For the third year in a row, Mt. Bachelor in Bend, Ore., will play host to teams and camps looking for early summer training. While groups from Stratton Mountain School, Green Mountain Valley School, and the Western Region, among others, will utilize the facilities in the coming weeks, 2014 USSA Club of the Year Ski & Snowboard Club Vail (SSCV) has been holding early court on the snow-covered volcano with all five of its programs relocated to Mt. Bachelor for June training. SSCV provided the initial critical mass to justify summer operations for the resort, and this year they have over 180 athletes and 30 staff using the area for just under a month.
“This is my first time at Mt. Bachelor for summer training, and I couldn’t be happier,” said SSCV Athletic Director Brandon Dyksterhouse. “Mt. Bachelor has gone out of their way to accommodate our five snow sports with world-class venues, and our working relationship with the Mt. Bachelor staff is second to none.”
The partnership between SSCV and Mt. Bachelor has had a significant impact on Vail’s summer on-snow programs. Citing the freedom they have to design, build up, and then use high quality summer slopes in North America, SSCV says the venue allows it to tailor training to exact needs down to the smallest detail. With limited access to the mountain for others, there are no lift lines, enabling athletes to get 15 to 20 runs per day without feeling rushed.
To accommodate such a mass of individuals, the program rents out the entire 79-room Entrada Lodge during their stay. The lodge, conveniently located at the tail head for an extensive network of singletrack multi-use trails, also allows SSCV to set up trampolines and slacklines and have rollerblading and skateboarding space.
“The partnerships we have built with Mt. Bachelor, the Entrada Lodge and other Bend area businesses have allowed us to create a unique summer on-snow program that incorporates all of our programs. This has allowed us to have the highest level of training for each of our sports while bringing all our athletes together in one great community building setting,” remarked SSCV Director of Operations C.B. Bechtel.
On the mountain, Mt. Bachelor builds a custom 22-foot halfpipe and a slopestyle venue with 20- to 60-foot jumps and small to large sliding features for the team, allowing everyone from groms to professional freeskiers and snowboarders to benefit.
“Private Mountain, great crew, and nothing but style over on the pipe and park, we always love coming here to Mt. Bachelor and Bend,” noted SSCV Head Snowboard Coach Elijah Teter.
In the mogul lane, there are up to three full-length lines, each including two jumps of a variety of sizes to accommodate the needs of all ages and abilities in the program.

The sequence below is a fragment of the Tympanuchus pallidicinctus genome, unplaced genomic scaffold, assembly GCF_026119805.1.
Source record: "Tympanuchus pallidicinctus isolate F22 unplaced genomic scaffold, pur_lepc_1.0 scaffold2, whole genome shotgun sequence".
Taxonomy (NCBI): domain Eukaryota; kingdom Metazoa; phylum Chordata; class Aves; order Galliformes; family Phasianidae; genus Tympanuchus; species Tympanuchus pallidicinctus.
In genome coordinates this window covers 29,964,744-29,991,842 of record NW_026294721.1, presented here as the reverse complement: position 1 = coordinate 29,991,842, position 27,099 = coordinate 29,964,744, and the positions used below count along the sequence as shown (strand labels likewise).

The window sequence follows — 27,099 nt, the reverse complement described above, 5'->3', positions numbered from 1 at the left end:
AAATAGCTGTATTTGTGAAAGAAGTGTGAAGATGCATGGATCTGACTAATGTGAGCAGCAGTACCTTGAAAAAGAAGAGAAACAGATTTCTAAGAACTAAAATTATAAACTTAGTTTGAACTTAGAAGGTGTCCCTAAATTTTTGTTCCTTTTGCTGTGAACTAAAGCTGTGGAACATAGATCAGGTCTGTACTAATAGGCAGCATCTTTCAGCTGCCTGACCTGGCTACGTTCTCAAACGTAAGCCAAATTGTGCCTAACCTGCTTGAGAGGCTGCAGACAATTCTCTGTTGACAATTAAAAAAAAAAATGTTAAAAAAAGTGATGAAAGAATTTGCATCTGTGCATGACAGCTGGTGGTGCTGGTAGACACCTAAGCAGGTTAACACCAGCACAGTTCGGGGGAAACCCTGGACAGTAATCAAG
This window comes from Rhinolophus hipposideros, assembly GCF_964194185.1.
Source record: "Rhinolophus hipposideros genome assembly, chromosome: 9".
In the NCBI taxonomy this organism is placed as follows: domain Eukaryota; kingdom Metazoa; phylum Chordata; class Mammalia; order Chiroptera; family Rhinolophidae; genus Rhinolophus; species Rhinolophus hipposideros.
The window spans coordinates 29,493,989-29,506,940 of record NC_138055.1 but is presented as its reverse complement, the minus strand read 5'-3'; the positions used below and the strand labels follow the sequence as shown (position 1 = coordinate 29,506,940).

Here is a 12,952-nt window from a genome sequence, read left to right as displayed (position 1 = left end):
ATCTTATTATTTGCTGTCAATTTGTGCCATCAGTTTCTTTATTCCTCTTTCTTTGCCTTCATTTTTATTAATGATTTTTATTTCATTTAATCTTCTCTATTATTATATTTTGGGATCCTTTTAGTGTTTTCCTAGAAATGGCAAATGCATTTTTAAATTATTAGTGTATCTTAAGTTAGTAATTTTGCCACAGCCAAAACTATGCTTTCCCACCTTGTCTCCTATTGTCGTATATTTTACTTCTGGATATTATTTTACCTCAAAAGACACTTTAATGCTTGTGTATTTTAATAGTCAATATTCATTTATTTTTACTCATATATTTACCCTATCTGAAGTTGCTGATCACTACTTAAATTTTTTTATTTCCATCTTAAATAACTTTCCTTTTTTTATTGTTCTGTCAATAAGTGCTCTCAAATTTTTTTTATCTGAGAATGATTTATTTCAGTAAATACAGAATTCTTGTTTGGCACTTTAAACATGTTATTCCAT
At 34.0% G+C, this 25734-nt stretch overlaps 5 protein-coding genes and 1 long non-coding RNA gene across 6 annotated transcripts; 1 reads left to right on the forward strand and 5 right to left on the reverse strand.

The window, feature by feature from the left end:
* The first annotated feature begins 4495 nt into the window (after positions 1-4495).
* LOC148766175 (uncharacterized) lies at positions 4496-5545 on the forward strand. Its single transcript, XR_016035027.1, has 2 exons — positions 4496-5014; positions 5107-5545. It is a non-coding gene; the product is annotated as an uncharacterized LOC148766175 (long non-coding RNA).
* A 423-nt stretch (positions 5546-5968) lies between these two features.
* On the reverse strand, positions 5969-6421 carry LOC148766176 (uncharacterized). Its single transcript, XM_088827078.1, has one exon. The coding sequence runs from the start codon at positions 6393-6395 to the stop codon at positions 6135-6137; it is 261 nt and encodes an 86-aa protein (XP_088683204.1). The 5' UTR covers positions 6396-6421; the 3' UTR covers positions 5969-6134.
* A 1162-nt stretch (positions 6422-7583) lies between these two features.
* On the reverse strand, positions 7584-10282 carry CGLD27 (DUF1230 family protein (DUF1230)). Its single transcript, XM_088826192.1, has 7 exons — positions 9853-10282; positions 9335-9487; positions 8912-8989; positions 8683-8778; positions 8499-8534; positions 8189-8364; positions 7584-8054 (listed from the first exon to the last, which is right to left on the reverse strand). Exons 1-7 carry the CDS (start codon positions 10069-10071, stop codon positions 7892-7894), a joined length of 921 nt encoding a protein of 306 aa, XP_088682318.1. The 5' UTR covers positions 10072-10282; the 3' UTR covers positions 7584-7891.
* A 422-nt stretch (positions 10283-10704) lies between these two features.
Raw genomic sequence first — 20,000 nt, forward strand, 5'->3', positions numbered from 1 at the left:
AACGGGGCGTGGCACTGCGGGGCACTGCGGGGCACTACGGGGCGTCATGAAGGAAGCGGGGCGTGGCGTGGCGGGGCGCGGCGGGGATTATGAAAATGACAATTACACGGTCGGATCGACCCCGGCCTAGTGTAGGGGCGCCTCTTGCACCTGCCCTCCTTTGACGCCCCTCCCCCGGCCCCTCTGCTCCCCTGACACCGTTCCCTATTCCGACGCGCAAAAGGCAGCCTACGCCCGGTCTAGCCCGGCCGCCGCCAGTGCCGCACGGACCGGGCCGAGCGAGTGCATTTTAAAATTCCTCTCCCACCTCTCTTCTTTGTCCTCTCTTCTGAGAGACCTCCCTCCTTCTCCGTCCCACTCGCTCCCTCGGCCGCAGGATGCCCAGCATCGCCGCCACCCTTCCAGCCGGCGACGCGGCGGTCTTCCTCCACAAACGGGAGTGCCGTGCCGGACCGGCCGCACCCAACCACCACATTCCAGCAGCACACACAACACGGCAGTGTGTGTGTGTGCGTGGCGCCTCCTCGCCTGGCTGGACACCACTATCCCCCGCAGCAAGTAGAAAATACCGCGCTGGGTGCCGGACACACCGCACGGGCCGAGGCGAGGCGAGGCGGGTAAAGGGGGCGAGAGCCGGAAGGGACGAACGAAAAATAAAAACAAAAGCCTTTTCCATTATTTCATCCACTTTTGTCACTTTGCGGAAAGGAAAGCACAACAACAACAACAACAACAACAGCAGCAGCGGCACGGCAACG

“We have a full mogul course with airs, plus another 200 meters of bump lines. Our skiers can get 15-20 runs a session in bumps, on groomers and natural terrain. There’s literally more terrain than we know what to do with right now. … Basically, we can set up any training scenario that we can dream of here,” said John Dowling, SSCV Freestyle Program Director.
The Nordic Center maintains up to 10 kilometers of track over a variety of terrain. Immediately prior to SSCV’s arrival, the U.S. Ski Team hosted its spring camp on the very same track. The precise design and maintenance of the course allows both development and elite level athletes to have high quality summer training in the same area as their alpine and freestyle counterparts.
“The Nordic venue at Mt. Bachelor is fantastic. Sue (Foster) and her crew do a great job for us and we really enjoy the quality that the venue has to offer,” said SSCV Head Nordic Coach Eric Pepper. “The town of Bend is an amazing place for dryland training and has a ton of social outlets and activities for our athletes.”
On the alpine side, the team is able to use multiple runs with no more than two groups training per trail. With so much open space, each training group is able to customize drills and courses to its exact needs, choosing among green circle, blue square, and black diamond runs. The alpine slope is regularly salted by machine, one trail has a roller section and jump designed for speed training, and there is available space for free skiing both on and off piste.
“With so much varied terrain and space, the coaches are able to really tailor their progressions to age and skill levels. It is amazing to see the amount of work getting done and the progress the kids are making,” said SSCV Alpine Program Director Karen Ghent. “We couldn’t be more excited!”